Landfills, power plants and incinerators are often built in low-income areas, and Lt. Gov. Sheila Oliver says people of color are sick and tired from it. The health issues from air, water and soil contaminants are well-documented, and she says Black and brown people are most affected.
"How we treat our environment is a measure of how we treat one another," Oliver said. "And we cannot stand by as the pollution created by the quality of life so many of us enjoys harms our most vulnerable communities."
The evidence is there, she said, to prove health problems are a direct result of contaminants in the air, water and soil.
"The environmental justice legislation won’t just level the playing field, it will set a tone for the nation about how we must ensure social justice and equality happens in all forms. And we all deserve justice no matter our zip codes," Oliver expressed.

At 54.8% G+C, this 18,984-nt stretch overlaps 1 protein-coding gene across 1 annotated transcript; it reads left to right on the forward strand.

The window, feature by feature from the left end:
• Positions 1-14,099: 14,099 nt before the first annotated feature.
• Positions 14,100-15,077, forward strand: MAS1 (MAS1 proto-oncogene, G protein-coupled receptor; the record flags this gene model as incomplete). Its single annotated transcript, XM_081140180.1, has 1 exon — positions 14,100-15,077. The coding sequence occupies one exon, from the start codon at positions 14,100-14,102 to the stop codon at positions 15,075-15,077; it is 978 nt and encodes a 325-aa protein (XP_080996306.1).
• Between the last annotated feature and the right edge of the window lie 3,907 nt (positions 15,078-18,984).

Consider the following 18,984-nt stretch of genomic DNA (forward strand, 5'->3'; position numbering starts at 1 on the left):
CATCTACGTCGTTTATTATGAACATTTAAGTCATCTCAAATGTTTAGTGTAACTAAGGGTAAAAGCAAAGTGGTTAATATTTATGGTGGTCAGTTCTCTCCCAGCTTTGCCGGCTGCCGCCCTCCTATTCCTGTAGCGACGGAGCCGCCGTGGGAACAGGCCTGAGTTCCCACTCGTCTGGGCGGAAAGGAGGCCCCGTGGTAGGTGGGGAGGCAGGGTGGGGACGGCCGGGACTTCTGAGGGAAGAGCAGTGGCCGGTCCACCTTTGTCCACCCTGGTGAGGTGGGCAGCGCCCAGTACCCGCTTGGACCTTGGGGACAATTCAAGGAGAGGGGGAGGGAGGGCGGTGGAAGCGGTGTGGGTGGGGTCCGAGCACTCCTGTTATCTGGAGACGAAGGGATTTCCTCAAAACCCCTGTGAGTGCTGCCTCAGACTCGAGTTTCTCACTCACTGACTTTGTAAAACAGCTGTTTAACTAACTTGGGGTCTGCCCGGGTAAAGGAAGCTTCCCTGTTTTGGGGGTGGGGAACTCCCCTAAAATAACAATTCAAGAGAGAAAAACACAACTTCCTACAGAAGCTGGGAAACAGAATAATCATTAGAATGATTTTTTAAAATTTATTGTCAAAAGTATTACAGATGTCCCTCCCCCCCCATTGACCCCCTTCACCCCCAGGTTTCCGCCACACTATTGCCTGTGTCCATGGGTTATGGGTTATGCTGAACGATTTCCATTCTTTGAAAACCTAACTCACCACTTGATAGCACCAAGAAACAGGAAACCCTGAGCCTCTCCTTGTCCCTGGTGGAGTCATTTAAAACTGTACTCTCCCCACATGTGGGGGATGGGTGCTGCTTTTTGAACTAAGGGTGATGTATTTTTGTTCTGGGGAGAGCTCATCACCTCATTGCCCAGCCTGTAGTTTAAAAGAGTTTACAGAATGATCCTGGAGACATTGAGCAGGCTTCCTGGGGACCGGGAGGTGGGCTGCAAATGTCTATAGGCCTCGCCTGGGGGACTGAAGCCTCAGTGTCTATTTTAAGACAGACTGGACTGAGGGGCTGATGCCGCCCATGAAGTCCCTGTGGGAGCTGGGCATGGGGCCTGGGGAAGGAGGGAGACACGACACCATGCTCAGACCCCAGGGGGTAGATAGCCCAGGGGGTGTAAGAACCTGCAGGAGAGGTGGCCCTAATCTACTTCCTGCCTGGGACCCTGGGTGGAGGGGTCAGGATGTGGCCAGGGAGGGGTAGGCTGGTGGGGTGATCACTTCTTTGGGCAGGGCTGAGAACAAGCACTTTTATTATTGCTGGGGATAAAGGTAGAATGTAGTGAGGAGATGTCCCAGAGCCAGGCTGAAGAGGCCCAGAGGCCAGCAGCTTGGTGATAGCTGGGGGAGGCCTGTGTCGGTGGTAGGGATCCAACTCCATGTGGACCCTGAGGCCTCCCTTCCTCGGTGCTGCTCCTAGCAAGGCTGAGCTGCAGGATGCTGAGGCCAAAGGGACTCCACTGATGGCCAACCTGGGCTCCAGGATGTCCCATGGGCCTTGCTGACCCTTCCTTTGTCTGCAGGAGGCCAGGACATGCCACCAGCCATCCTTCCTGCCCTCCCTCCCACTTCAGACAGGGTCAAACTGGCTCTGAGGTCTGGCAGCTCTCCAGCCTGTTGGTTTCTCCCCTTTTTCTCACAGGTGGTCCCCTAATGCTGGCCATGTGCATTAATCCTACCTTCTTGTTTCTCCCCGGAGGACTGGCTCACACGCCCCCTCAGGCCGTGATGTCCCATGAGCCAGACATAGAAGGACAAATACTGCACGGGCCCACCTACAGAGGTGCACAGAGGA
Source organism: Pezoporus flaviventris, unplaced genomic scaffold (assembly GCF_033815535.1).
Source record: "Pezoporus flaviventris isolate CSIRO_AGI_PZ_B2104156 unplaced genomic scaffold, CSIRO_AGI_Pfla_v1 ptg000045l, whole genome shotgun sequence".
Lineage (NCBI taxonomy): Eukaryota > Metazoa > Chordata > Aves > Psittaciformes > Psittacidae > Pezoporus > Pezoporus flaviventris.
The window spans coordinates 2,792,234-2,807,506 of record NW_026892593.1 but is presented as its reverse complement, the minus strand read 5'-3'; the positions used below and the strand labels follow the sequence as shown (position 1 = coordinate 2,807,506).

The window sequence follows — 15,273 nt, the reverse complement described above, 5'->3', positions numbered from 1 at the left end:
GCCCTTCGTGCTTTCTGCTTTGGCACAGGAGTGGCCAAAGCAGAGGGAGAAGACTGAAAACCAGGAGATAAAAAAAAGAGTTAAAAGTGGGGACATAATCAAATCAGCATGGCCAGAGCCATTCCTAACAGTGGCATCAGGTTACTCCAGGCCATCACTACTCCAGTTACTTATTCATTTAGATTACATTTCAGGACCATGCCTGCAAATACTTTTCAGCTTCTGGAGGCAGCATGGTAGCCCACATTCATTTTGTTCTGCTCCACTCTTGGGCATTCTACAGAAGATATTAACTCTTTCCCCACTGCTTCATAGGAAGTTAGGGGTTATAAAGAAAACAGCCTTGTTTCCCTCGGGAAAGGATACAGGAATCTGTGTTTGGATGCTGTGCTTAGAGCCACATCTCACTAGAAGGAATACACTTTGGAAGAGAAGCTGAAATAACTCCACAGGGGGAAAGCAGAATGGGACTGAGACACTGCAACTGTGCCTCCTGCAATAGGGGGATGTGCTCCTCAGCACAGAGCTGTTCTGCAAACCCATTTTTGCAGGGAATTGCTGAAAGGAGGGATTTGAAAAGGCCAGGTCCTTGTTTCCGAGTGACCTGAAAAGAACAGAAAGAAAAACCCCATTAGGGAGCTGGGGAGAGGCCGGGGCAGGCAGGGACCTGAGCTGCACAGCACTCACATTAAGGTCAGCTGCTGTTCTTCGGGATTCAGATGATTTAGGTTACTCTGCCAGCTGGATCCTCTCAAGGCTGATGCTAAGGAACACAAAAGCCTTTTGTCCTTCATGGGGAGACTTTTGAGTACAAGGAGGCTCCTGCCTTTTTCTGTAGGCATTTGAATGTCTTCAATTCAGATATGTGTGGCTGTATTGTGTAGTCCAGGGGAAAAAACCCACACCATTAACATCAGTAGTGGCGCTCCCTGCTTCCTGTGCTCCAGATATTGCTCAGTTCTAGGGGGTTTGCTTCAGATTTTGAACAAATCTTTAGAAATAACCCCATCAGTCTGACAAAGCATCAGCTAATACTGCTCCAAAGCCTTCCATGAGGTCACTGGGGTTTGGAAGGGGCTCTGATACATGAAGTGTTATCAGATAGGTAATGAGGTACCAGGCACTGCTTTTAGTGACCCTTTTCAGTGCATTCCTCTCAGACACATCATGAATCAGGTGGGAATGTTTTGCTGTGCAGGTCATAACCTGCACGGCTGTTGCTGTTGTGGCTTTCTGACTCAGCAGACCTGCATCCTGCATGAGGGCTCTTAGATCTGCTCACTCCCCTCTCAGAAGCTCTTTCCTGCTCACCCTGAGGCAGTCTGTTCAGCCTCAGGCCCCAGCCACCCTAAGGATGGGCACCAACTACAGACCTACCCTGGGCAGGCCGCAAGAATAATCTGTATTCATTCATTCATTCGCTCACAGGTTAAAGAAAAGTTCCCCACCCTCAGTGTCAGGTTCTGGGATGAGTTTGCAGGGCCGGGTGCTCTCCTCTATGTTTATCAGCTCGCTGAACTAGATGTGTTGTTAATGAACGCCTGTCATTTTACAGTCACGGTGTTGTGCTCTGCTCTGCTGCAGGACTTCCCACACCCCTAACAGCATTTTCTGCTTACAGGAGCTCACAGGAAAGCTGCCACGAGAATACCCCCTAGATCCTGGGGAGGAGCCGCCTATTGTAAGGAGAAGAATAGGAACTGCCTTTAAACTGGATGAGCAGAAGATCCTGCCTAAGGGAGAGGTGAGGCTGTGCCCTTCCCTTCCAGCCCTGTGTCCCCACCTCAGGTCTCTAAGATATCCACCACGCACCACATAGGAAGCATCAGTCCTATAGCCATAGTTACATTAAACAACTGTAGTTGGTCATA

The bill lays out specific requirements facilities must meet to obtain a permit. Companies would have to provide data and get DEP approval to operate. It still needs to pass the state legislature and the state senate before Murphy can sign the bill into law.